• Rohit

    Why did u write m_data = 0 instead of m_data = nullptr here:
    void erase()
            delete[] m_data;
            // We need to make sure we set m_data to 0 here, otherwise it will
            // be left pointing at deallocated memory!
            m_data = 0;
            m_length = 0;

    and whats the difference in delete m_data    and      delete[] m_data? I want to know the difference in
    delete m_data;

    // reallocate array
    m_length = list.size();
    m_data = new int[m_length];


    delete[] m_data;
    // We need to make sure we set m_data to 0 here, otherwise it will
    // be left pointing at deallocated memory!
    m_data = 0;
    m_length = 0;

    • Alex

      0 and nullptr are synonymous in this context. Using nullptr is probably slightly better, but I wrote these examples before nullptr existed and din’t update them.

      delete m_data assumes m_data is not an array. delete[] m_data assumes m_data is an array. You need to call the right version of delete depending on whether m_data is an array or not.

  • Hugh Mungus

    Hey Alex,

    This is my initial solution for the quiz. Can you tell me why it doesn’t work? I run into runtime errors and it appears to be accessing memory it doesn’t own.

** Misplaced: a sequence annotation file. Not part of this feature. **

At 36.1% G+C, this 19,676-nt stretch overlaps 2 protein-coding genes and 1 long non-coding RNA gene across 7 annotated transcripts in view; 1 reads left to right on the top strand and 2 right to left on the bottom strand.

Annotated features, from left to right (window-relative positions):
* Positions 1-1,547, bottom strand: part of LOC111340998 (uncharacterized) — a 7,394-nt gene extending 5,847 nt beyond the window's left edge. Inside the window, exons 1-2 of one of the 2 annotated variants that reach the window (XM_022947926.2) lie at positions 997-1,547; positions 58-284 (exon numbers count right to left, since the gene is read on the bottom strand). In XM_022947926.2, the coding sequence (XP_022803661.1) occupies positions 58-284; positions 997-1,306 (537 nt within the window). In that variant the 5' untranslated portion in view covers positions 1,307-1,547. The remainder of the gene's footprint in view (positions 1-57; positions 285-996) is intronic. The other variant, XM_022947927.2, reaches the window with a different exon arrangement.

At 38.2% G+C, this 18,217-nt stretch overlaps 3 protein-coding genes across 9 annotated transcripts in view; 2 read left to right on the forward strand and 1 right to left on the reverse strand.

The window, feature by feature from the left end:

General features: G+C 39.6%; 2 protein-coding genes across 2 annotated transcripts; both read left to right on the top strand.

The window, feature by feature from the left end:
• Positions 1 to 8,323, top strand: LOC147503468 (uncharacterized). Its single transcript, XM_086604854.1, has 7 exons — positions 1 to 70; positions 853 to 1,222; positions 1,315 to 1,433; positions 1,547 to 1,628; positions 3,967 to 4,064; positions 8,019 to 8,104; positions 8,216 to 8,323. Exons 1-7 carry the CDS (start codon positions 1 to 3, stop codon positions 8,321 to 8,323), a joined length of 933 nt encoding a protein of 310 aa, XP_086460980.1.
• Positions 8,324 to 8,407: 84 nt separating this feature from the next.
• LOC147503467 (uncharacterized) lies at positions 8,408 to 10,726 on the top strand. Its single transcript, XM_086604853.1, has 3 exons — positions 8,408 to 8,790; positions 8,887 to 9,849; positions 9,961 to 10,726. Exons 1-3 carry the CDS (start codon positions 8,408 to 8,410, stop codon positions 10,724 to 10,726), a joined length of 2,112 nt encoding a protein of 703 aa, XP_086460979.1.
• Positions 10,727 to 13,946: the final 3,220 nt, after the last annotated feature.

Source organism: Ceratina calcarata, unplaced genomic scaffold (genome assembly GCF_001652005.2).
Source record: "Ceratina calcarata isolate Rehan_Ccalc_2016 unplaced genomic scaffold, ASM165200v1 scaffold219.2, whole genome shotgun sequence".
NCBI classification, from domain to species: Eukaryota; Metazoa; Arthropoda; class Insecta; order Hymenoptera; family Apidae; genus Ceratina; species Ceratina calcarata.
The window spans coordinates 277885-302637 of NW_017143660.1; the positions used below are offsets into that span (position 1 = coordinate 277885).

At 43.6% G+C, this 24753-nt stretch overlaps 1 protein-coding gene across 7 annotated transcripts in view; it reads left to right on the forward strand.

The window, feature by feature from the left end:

• Hugh Mungus

    std::initializer_list lives in the header.

    Was that line a typo?

  • Terty

    Regarding the following code:

    Assume we use the following to create an IntArray object:

    Is the initializer_list not an anonymous object, if it is, wouldn’t assigning the array elements of the IntArray object to references to the values in the initializer_list cause problems once the constructor is finished and the initializer_list gets destroyed?

    • Terty

      I think I understand now, since m_data holds int values and not int& values the values of the elements get copied from the initializer_list even if they are references.

      • Alex

        Yes -- but when you say “even if they are references”, the only reference here is m_list, which is a const reference to the temporary initializer list argument. The elements of the initializer list are actual values, and the elements of m_data are actual values.

    • Alex

      Good question. The initializer list _is_ an anonymous object, so &list is a const reference to an anonymous object (which is okay). But note that the elements of m_data are not references -- they’re actual integer values. So when we say m_data[count] = element, this is actually _copying_ an integer value from the initializer list to an m_data element (not initializing a reference) That way, when the initializer list goes out of scope at the end of the initialization expression, we still have our copied values in m_data.